Devourer of books with a preference for fiction. Quite good at competitive reading. Happily hoards books of all kinds. Gets stabby going too long without reading.
Spoiler warning! This is the third book in the Grisha trilogy and therefore NOT the place to start reading. This review will contain at least some minor spoilers for the previous books in the series, and who starts a trilogy with the third book anyway? Go read from the beginning, starting with Shadow and Bone. This review will be here when you're caught up.
Alina is shadow of her former self, trapped in tunnels underground, "protected" by the zealous Apparat (former high priest of Ravka) and his devoted followers, who worship her as a living saint. She is unable to summon her powers, but has to put on a show for the crowds (aided by illusion and trickery) to placate the high priest. She drained herself completely in her last confrontation with the Darkling, intending to kill them both. Now what remains of Ravka's royal family may be dead, the Second Army is in tatters, and Alina and her tiny band of loyal friends have to figure out a way to get above ground and away from the religious fanatics.
Having confronted the Darkling twice, without having been able to best him, Alina is convinced that what will make the difference is a third amplifier, making her the most powerful Grisha since the legendary Morozova. They need to track down the elusive firebird of myth, and from poring over Morozova's old journals, they suspect they know where to begin looking. Alina also wants to ascertain whether Prince Nikolai and his parents survived after the Darkling's attack on the palace. Having been beaten twice, just makes Alina more determined that the next time they meet, she will defeat the Darkling once and for all. Little does she know that getting the third amplifier could end up costing her more dearly than she could ever have imagined.
As in a lot of trilogies, the first book introduces us to the characters and the world, the second brings our protagonists further into the story, but also brings them oh so low, so that they have to overcome all odds and make it to the end triumphantly. Alina is broken in body and spirit, having nearly drained herself trying to stop the Darkling at the end of the second book. She would have died if Mal hadn't insisted on carrying her away, aided by a handful of loyal Grisha, while Prince Nikolai did his best to rescue his parents and escape, so he could return and fight again at a later date. Hidden in an intricate network of caves far away from the Darkling's reach, Alina can't access her powers at all while she's so far underground. The Apparat would prefer a dead martyr to a living girl, and closely guards his precious figurehead, trying to make it impossible for her and her little band of followers to plot and scheme. Nonetheless, they manage to orchestrate an escape and having had time to heal during her stay underground, Alina is relieved to discover that her powers aren't actually lost.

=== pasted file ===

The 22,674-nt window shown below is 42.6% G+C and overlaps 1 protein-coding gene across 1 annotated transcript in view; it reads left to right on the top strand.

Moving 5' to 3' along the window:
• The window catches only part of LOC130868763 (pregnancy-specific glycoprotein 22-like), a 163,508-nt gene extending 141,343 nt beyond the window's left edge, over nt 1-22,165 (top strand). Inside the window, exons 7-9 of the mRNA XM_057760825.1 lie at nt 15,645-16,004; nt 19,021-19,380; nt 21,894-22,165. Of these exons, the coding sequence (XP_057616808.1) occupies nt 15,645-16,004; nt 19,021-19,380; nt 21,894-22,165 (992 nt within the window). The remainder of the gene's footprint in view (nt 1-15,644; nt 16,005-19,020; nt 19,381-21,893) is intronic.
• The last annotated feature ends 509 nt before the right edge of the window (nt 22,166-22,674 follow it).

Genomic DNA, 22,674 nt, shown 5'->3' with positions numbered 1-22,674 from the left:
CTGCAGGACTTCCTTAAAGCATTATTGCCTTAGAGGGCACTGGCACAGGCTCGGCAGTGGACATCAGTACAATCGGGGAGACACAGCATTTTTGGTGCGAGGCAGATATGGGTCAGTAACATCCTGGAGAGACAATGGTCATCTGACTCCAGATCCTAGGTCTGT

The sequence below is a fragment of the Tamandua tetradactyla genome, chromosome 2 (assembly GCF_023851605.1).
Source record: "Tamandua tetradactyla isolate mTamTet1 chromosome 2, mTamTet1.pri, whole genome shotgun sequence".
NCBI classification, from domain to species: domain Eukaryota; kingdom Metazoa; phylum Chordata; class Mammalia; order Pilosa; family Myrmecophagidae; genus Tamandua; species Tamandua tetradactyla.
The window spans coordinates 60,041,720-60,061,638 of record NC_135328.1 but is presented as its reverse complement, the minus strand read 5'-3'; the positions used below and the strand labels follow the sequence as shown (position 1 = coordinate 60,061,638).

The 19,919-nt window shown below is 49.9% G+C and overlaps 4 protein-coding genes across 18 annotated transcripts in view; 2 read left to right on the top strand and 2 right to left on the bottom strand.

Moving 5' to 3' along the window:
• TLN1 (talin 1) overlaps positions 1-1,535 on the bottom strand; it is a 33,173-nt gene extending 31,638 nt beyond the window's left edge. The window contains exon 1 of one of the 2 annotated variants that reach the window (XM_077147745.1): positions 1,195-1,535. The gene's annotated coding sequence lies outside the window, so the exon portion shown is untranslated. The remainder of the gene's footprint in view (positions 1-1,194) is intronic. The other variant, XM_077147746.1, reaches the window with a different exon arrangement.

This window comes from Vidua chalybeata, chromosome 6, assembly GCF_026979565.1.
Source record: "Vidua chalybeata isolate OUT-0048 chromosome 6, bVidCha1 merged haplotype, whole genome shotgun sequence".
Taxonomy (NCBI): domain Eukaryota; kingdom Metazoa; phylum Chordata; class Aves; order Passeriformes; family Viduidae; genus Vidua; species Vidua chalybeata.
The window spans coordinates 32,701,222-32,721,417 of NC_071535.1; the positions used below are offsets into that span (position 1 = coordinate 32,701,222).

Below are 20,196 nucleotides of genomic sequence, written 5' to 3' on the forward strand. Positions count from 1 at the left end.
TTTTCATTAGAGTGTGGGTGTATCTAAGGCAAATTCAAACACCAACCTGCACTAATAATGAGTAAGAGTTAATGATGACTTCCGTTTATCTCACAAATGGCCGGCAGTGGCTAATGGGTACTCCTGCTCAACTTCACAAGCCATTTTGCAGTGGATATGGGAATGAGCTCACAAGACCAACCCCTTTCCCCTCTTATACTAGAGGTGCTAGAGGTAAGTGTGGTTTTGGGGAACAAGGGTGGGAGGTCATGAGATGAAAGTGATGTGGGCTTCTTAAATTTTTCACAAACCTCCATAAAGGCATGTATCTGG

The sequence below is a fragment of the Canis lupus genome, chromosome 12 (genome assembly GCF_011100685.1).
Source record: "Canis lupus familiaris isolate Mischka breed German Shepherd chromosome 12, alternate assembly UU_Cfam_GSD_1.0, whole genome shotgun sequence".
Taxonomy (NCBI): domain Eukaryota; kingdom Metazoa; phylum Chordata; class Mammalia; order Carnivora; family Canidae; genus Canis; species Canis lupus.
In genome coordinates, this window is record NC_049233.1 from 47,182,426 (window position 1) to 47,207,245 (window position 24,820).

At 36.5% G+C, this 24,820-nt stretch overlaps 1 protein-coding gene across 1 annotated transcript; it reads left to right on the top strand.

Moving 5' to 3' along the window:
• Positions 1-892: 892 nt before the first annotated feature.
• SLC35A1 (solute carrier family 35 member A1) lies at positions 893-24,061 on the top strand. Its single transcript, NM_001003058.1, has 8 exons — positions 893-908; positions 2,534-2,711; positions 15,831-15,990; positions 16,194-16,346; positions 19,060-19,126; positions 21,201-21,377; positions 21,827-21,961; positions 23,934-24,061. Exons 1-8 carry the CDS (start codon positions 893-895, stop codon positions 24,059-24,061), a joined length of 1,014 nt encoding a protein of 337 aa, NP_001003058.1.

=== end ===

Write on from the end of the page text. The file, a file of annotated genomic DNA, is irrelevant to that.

In a series that has already explored some pretty dark themes, this book was the darkest of all. Alina is obsessed with finding the source of the third amplifier, even after discovering what the search did to Morozova all those years ago. The idea of all that power is incredibly alluring to her, even though she knows that it could make her tip over the edge into madness and corruption, turning her just as monstrous as the the Darkling. Having seen her willing to kill herself to stop the Darkling, Mal is no longer trying to keep his distance from her, instead doing his best to help and protect her. For a lot of the book, they are aided only by a ragtag group of Grisha, and the odds of their succeeding in a third confrontation with the centuries old sorcerer are so slim.
I was really impressed with the final quarter of this book, and where Bardugo took the story. I'm not sure she needed to go to the lengths she did to establish that yes, the Darkling is totes evil, so evil, you guys. The choices facing Alina and Mal towards the end are not easy ones, and the sacrifices required to ensure victory are staggering. Some might say that the very end is a bit of a cop-out (and all those people pissed off that Alina didn't end up with the Darkling should have their heads examined), but I felt that due to what came before, it was earned, and the epilogue was bitter-sweet.
While I'm totally on board with Alina as a heroine in this one and didn't actually feel Mal was a total waste of space in this one (he still ranks behind pretty much any of the others in the supporting cast), I am still baffled by much romantic attention she keeps attracting throughout the series. Made no sense to me, and I didn't think she had chemistry with either of them. As a character in her own right, she goes through a hell of a lot of challenges over the course of the trilogy and her personality develops a lot.
Based on this book, I would feel comfortable recommending the trilogy to others. I found the first book a bit hard to get into (and Alina alternately boring and unbearable), the second book was a lot more entertaining, while this was a thrilling conclusion, which did not go in the direction I was expecting. Having heard great things about Bardugo's new series, I now no longer feel I would be cheating in some way when I start it. It just seems right to read things in the correct order.
Judging a book by its cover: It seems fitting that the third and darkest book in the trilogy has a colour scheme evoking blood, fire and ashes. The firebird that Alina is searching throughout crowns the top of the book, while a dark city appears to be burning in the central image. I mentioned in my review of the previous book how much I love these covers. That bears repeating. They are very striking and I love how each of the books' titles give the reader a glimpse of what to expect.